A new approach to treating hypochondria

This spring, when every tree in sight seemed to be shedding pollen all at once, I developed a nagging itchy throat with frequent spasms of coughing that made it difficult to talk or walk. I attributed the problem to allergies even though I'd never had such a reaction before.

But when I got worse instead of better after taking antihistamines and after days of rain had presumably cleansed the air, I began to wonder if I had something more serious — maybe walking pneumonia or possibly even throat cancer from years of drinking hot coffee through a straw.

Hypochondria has a new name.

Hypochondria has a new name.

Though I tried to dismiss such sleep-disrupting thoughts, anxiety about my health loomed until the cough finally abated, then disappeared. But the incident hinted at what it must be like to have chronic health anxiety — a problem long called hypochondriasis, in which people are convinced they have a serious undiagnosed illness despite repeated medical reassurances that they do not.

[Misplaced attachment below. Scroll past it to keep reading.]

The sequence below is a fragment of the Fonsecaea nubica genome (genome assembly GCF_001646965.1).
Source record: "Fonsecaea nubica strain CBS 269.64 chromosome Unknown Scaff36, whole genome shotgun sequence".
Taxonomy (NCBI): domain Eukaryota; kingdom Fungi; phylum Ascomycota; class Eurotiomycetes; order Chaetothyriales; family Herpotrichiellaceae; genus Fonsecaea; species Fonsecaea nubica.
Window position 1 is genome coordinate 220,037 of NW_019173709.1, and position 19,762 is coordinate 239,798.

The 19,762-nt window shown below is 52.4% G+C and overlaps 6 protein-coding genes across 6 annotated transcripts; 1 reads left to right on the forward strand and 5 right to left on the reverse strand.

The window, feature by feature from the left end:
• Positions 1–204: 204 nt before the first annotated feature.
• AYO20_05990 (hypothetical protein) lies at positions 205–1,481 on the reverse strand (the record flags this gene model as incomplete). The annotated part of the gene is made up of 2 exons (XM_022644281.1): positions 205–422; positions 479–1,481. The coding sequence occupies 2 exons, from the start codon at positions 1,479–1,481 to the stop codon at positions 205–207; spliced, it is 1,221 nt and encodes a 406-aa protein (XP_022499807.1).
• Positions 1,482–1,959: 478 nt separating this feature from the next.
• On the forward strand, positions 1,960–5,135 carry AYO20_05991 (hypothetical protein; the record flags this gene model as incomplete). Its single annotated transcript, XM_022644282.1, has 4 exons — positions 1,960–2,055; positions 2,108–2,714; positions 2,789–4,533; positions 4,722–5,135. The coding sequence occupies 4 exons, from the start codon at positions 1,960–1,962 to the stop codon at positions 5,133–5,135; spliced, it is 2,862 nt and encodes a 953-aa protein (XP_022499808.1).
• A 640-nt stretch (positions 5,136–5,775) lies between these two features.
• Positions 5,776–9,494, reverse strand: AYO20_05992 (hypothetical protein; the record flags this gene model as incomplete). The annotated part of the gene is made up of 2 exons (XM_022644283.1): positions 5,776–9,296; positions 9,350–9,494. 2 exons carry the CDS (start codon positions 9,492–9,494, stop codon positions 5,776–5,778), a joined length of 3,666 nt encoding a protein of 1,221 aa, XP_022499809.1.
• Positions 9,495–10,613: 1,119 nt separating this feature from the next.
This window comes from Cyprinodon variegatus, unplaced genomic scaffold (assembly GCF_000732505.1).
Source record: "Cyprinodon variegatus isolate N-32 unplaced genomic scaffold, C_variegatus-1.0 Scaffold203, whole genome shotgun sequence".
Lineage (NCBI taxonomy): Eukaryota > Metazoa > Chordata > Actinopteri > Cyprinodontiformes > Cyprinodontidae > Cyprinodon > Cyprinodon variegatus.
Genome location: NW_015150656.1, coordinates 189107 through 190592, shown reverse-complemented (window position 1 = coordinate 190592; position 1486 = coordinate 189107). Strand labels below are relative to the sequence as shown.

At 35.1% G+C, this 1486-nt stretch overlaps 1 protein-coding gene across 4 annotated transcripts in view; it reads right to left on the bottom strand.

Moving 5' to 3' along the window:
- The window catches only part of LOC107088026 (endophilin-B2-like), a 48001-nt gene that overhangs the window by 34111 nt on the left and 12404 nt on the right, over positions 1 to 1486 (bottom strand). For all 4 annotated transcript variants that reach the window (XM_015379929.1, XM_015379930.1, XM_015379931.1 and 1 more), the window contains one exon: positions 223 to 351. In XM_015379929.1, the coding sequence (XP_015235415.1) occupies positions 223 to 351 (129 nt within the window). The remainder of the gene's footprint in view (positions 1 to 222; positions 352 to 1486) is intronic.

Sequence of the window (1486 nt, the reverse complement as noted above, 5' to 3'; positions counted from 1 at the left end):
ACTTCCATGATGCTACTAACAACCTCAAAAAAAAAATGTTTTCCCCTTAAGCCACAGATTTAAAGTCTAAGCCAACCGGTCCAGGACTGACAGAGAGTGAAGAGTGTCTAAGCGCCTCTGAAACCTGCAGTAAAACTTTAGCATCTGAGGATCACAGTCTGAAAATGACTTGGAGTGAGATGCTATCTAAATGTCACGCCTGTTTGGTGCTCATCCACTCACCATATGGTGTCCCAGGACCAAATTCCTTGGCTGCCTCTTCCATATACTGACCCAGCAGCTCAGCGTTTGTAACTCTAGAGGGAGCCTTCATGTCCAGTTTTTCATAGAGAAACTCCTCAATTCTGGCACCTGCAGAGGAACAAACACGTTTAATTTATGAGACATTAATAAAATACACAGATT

The current psychiatric diagnostic manual has abandoned hypochondria as a disorder, replacing it in 2013 with two new concepts: somatic symptom disorder and illness anxiety disorder.

Dr. Jeffrey P. Staab, a specialist in psychosomatic and behavioral medicine at the Mayo Clinic in Rochester, Minnesota, said it took two decades of research to come up with the new concepts, which eliminate the focus on medically unexplained symptoms. Instead, the new diagnoses put a focus on undue attention to bodily symptoms and excessive health concerns, which, when properly explained, can be very reassuring to patients.

"Health anxiety and body vigilance are much more understandable to patients when they realise they can have these things despite what their doctor finds," he said in an online report to health professionals. "We found it much easier to engage patients if we identified what the problem was instead of what it was not."